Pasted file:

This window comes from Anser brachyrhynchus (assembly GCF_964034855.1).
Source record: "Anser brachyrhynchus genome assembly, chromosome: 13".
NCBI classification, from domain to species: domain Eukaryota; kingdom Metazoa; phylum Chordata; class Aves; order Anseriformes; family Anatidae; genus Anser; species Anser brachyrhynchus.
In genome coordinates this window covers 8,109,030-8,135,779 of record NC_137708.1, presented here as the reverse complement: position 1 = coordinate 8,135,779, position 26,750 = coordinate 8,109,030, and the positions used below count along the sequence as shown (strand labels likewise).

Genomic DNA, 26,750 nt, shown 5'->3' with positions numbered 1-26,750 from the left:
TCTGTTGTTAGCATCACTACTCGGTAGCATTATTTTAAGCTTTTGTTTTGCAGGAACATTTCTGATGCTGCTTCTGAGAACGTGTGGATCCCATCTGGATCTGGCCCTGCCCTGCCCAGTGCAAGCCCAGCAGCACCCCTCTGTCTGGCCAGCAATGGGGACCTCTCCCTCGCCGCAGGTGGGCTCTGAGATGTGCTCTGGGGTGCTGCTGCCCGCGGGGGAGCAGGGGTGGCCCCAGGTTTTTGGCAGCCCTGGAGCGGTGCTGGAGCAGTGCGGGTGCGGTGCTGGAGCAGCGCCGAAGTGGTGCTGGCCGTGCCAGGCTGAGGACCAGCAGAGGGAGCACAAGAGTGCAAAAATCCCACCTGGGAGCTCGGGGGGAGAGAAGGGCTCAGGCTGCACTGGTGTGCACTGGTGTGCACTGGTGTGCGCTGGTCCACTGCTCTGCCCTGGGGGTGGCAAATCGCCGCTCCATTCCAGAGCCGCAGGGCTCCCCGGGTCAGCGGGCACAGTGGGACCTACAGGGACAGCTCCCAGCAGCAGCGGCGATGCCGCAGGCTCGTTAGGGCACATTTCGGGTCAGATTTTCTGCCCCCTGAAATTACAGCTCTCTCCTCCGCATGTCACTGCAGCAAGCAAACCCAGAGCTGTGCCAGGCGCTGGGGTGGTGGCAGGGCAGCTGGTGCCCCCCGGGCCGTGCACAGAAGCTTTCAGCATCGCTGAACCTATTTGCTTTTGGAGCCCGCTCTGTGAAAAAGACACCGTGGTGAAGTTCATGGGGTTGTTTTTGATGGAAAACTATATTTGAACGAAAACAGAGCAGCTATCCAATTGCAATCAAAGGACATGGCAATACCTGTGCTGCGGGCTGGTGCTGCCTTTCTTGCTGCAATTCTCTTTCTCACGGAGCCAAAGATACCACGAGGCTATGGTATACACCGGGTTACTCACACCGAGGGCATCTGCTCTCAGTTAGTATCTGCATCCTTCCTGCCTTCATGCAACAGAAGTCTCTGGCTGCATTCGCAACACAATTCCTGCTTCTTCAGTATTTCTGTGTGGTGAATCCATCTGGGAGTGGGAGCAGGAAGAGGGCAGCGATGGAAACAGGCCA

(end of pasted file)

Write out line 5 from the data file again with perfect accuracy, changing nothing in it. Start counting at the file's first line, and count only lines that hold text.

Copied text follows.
Genomic DNA, 26,750 nt, shown 5'->3' with positions numbered 1-26,750 from the left: